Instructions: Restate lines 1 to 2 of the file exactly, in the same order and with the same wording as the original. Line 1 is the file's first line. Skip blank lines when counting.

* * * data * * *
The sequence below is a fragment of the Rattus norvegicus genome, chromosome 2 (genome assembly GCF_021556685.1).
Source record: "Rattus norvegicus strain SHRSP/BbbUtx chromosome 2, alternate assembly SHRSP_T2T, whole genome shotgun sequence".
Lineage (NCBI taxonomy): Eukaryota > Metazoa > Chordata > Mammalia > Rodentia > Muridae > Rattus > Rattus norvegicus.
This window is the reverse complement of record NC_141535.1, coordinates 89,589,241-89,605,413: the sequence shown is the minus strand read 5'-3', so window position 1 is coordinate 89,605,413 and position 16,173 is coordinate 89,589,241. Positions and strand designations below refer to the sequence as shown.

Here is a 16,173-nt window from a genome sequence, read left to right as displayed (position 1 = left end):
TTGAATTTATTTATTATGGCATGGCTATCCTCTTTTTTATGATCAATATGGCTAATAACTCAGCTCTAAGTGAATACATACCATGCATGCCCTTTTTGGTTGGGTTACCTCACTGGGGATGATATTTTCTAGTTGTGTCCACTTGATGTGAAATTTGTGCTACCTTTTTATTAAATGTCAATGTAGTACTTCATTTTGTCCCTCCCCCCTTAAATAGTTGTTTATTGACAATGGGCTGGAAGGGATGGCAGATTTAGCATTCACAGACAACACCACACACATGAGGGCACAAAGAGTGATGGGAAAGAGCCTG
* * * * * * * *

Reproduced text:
The sequence below is a fragment of the Rattus norvegicus genome, chromosome 2 (genome assembly GCF_021556685.1).
Source record: "Rattus norvegicus strain SHRSP/BbbUtx chromosome 2, alternate assembly SHRSP_T2T, whole genome shotgun sequence".